6. witty;
  7. dreamlike…startling;
  8. attentive…baroque and beautiful;
  9. stunning;
  10. cool, curious…intense;
  11. elegant and intoxicating;
  12. fascinating…immersive…readable;
  13. exhilarating…comfortable…confident;
  14. deceptively simple…unsettled…formidably gifted;
  15. strange;
  16. muddiness…deliberate and crisp;
  17. sharp…discursive;
  18. weird;
  19. impressive;
  20. compelling;
  21. quirky…opinionated;
  22. inventive;
  23. believable…dazzling;
  24. captivating…wonderful;
  25. quiet and luxurious;
  26. ablaze;
  27. absorbing, compassionate;
  28. distinct;
  29. provocative;
  30. wry.

But I will add that what Bennett requires of her reader is patience, the kind of indulgence one might assume will not make for a popular reading, yet here it is, an “eccentric debut…of real talent.”

The common reader might already suspect we are in for deep waters in “pond” when we see the page that comes after the list of twenty titles in the table of contents, quotes from Nietzsche (The Birth of Tragedy), Natalia Ginzburg (“A Place to Live”), and Gaston Bachelard (The Poetics of Space). I can’t explain why the titles of the Nietzsche and Bachelard books are placed in italics (in the Riverside paperback copy under review – i.e. the one I read, the first American edition, and have posted a pic of above, sitting in the kitchen nook window looking out on the wet yard as I type) while the title of the Ginzburg book is placed within quote marks. But, as it happens, the book I finished just prior to opening “pond,” coincidentally, (and I don’t really know if it should be typed as “pond,” “Pond,” or “POND”; or pond, Pond, or POND) was a Natalia Ginzburg book: “Family and Borghesia” (nyrb reissue, 2021), a very different kind of book from “Pond,” though similar in its wanton flow of words and focus on detail (how’s that for blurbing?). Moreover, as I looked up “patience,” wondering if it was the right word, appropriate and all that, for where I wanted to put it, adding my own descriptive, albeit with a noun, to the thirty clips, knowing full well it will never nor would have made the cut, I came across this sample sentence to illustrate the use of “indulgence”:

“Claire collects shoes—it is her indulgence” (Google dictionary, Oxford languages).

I don’t collect shoes, nor, I suspect, does Claire-Louise Bennett, who apparently lives or lived during the making of POND on the Atlantic Coast of Ireland in a small stone hut of some kind, again, apparently, as I put together a few clues from the book as well as from rummaging around. I live on the Pacific Coast of the US, not within a stone’s throw of the water, anymore, but close enough to enjoy the waterlogged winters of the Pacific Northwest, about ninety miles away from the big pond as the roads go, about seventy miles for the birds, assuming they take a direct route over or through the passes of the Coast Range. The coordinates for Galway are 53.2707° N, 9.0568° W; while for Cannon Beach, Oregon are 45.8918° N, 123.9615° W. It’s currently (as I type) 44 degrees in Galway and wet at 8pm, a bit of wind maybe a bit of sun tomorrow to close a rainy week and start a new one; while at the Oregon coast it’s wet and 47 degrees finishing the morning with a high wind warning in place for this evening to close a wet week and start a new one. That’s not to say living on the Pacific coast of the US is anything like living on the Atlantic coast of Ireland. Except that, we both get our weather for the most part from our close proximity to what some call wild oceans.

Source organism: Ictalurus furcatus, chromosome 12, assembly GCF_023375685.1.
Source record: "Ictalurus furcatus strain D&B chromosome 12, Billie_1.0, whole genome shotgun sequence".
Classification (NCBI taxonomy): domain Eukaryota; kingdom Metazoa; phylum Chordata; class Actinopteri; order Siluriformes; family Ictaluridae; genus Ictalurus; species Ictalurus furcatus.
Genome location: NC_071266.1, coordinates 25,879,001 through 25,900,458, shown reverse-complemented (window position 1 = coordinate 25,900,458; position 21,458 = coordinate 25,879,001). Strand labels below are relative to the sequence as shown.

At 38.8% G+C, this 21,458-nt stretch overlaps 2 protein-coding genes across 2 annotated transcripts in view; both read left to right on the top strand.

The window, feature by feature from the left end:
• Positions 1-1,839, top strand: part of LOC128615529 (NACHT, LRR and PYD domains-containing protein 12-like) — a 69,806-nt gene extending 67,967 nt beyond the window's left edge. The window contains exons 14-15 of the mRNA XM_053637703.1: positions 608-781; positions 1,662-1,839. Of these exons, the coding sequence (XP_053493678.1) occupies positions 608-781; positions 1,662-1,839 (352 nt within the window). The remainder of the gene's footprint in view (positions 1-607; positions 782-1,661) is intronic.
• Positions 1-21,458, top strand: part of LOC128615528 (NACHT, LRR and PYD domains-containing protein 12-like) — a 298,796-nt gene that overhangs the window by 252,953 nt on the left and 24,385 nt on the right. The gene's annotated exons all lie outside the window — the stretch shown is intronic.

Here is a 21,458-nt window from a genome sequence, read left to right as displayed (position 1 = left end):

In any case, I very much enjoyed reading “pond,” and thought I might put up a post from another West Coast of rivers and streams dampness and moss and ponds and puddles galore:

“aplenty
in abundance
in profusion
in great quantity
in large numbers
by the dozen
to spare
everywhere
all over (the place)
a gogo
by the truckload
by the shedload”
(Google dictionary)

I think galore is the descriptive word I’ll end this review (if, indeed, it can be called that, and, if not, I don’t know what) of “Pond” with.

Claire-Louise Bennett’s “Pond” presents writing galore.

First Snow on Fuji, 1959 (transl. 1999)